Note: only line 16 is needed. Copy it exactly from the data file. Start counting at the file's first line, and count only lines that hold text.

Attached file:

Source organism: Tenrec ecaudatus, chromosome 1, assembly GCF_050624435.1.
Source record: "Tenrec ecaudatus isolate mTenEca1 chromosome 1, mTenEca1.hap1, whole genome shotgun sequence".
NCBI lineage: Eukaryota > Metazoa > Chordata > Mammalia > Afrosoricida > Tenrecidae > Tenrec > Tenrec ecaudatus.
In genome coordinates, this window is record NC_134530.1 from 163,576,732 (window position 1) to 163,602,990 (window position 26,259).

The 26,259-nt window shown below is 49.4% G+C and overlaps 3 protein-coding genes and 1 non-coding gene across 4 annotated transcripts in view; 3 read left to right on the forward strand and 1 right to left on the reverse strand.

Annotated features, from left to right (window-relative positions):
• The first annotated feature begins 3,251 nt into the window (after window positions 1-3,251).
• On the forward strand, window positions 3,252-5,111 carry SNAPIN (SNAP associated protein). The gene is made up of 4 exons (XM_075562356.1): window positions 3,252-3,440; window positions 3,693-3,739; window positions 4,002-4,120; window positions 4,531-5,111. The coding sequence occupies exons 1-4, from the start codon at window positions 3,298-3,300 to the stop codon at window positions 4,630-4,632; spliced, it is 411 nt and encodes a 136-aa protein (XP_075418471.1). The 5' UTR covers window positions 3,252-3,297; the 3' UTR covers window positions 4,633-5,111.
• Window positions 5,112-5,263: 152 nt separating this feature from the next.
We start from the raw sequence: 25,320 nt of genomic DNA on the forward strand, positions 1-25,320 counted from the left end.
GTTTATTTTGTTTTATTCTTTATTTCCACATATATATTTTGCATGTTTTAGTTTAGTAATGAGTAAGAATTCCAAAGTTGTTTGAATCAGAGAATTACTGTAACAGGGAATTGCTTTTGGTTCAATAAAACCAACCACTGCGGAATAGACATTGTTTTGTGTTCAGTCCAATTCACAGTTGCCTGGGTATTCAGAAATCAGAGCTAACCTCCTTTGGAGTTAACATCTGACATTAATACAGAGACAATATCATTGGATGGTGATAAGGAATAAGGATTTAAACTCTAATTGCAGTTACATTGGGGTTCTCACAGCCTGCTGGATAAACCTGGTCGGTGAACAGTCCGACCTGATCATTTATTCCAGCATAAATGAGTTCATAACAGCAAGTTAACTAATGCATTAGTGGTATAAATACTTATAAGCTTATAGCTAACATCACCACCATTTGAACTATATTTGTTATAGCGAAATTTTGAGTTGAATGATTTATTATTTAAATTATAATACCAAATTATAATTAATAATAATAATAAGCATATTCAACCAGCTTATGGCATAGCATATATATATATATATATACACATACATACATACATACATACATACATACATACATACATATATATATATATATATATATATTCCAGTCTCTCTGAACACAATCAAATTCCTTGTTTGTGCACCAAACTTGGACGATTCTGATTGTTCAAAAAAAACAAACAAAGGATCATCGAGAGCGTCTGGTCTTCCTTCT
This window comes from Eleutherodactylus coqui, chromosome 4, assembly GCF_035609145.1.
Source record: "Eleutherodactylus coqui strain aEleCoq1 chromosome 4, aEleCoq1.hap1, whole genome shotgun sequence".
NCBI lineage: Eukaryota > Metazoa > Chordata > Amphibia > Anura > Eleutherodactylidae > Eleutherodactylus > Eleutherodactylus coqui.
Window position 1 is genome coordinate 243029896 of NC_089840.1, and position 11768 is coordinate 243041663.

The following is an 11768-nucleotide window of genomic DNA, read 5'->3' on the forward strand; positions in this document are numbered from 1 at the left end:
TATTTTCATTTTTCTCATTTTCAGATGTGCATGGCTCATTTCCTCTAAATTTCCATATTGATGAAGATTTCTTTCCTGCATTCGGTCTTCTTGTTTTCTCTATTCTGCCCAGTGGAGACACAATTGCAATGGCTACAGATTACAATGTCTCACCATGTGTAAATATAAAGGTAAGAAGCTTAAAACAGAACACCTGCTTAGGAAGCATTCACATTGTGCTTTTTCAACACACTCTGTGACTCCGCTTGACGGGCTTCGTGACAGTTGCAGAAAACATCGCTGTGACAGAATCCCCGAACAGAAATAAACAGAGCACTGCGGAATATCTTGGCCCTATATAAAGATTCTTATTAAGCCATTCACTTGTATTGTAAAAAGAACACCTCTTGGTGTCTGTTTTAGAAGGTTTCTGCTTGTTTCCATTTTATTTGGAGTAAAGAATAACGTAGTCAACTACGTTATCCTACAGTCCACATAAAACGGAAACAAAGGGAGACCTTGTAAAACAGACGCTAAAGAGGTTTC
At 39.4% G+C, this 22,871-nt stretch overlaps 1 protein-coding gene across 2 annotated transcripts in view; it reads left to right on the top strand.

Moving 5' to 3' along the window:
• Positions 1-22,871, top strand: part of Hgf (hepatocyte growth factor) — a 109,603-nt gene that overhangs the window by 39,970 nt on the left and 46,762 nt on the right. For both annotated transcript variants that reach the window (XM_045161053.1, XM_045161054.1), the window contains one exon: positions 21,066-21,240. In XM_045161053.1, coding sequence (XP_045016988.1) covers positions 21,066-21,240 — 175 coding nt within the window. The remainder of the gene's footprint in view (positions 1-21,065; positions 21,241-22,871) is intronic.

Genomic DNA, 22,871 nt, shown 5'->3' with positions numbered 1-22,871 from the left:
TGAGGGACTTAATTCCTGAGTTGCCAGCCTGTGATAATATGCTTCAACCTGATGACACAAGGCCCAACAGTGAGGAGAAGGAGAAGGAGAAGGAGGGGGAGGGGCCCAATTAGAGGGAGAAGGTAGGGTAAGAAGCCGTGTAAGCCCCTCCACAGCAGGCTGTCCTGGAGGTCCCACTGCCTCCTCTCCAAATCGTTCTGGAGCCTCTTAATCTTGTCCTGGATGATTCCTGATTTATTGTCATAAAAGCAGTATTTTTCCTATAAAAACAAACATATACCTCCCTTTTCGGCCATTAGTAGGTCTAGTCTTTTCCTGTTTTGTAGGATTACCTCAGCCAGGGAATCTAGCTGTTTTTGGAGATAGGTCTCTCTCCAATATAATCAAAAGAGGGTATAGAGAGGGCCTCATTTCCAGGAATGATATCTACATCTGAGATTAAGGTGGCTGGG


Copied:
The following is an 11768-nucleotide window of genomic DNA, read 5'->3' on the forward strand; positions in this document are numbered from 1 at the left end: